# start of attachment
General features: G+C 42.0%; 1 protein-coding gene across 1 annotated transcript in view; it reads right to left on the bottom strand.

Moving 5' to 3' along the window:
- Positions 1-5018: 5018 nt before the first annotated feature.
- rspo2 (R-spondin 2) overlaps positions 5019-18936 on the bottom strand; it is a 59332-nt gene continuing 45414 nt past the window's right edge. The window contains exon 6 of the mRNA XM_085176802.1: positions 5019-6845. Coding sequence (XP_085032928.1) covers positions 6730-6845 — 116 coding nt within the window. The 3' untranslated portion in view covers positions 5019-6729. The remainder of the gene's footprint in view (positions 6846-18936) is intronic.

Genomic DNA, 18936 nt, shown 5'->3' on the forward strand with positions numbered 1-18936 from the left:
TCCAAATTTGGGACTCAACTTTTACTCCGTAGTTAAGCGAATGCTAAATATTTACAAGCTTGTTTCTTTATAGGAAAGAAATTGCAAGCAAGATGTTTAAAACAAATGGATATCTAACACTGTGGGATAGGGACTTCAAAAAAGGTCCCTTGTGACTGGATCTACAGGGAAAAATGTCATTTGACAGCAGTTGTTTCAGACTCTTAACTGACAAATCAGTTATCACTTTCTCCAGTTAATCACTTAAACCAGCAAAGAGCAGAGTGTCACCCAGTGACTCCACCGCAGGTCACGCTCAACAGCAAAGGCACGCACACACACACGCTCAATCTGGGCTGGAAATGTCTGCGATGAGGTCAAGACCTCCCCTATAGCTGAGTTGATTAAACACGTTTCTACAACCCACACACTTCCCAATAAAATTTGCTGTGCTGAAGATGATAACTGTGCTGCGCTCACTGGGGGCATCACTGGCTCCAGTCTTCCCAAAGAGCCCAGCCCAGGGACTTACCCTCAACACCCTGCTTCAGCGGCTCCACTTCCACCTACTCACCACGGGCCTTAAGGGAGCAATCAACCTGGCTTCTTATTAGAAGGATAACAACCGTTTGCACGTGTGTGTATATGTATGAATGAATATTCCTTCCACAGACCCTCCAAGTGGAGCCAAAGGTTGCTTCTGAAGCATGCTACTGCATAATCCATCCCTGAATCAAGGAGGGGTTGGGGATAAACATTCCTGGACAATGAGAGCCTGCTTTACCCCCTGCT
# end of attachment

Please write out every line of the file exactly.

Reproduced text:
General features: G+C 42.0%; 1 protein-coding gene across 1 annotated transcript in view; it reads right to left on the bottom strand.

Moving 5' to 3' along the window:
- Positions 1-5018: 5018 nt before the first annotated feature.
- rspo2 (R-spondin 2) overlaps positions 5019-18936 on the bottom strand; it is a 59332-nt gene continuing 45414 nt past the window's right edge. The window contains exon 6 of the mRNA XM_085176802.1: positions 5019-6845. Coding sequence (XP_085032928.1) covers positions 6730-6845 — 116 coding nt within the window. The 3' untranslated portion in view covers positions 5019-6729. The remainder of the gene's footprint in view (positions 6846-18936) is intronic.

Genomic DNA, 18936 nt, shown 5'->3' on the forward strand with positions numbered 1-18936 from the left:
TCCAAATTTGGGACTCAACTTTTACTCCGTAGTTAAGCGAATGCTAAATATTTACAAGCTTGTTTCTTTATAGGAAAGAAATTGCAAGCAAGATGTTTAAAACAAATGGATATCTAACACTGTGGGATAGGGACTTCAAAAAAGGTCCCTTGTGACTGGATCTACAGGGAAAAATGTCATTTGACAGCAGTTGTTTCAGACTCTTAACTGACAAATCAGTTATCACTTTCTCCAGTTAATCACTTAAACCAGCAAAGAGCAGAGTGTCACCCAGTGACTCCACCGCAGGTCACGCTCAACAGCAAAGGCACGCACACACACACGCTCAATCTGGGCTGGAAATGTCTGCGATGAGGTCAAGACCTCCCCTATAGCTGAGTTGATTAAACACGTTTCTACAACCCACACACTTCCCAATAAAATTTGCTGTGCTGAAGATGATAACTGTGCTGCGCTCACTGGGGGCATCACTGGCTCCAGTCTTCCCAAAGAGCCCAGCCCAGGGACTTACCCTCAACACCCTGCTTCAGCGGCTCCACTTCCACCTACTCACCACGGGCCTTAAGGGAGCAATCAACCTGGCTTCTTATTAGAAGGATAACAACCGTTTGCACGTGTGTGTATATGTATGAATGAATATTCCTTCCACAGACCCTCCAAGTGGAGCCAAAGGTTGCTTCTGAAGCATGCTACTGCATAATCCATCCCTGAATCAAGGAGGGGTTGGGGATAAACATTCCTGGACAATGAGAGCCTGCTTTACCCCCTGCT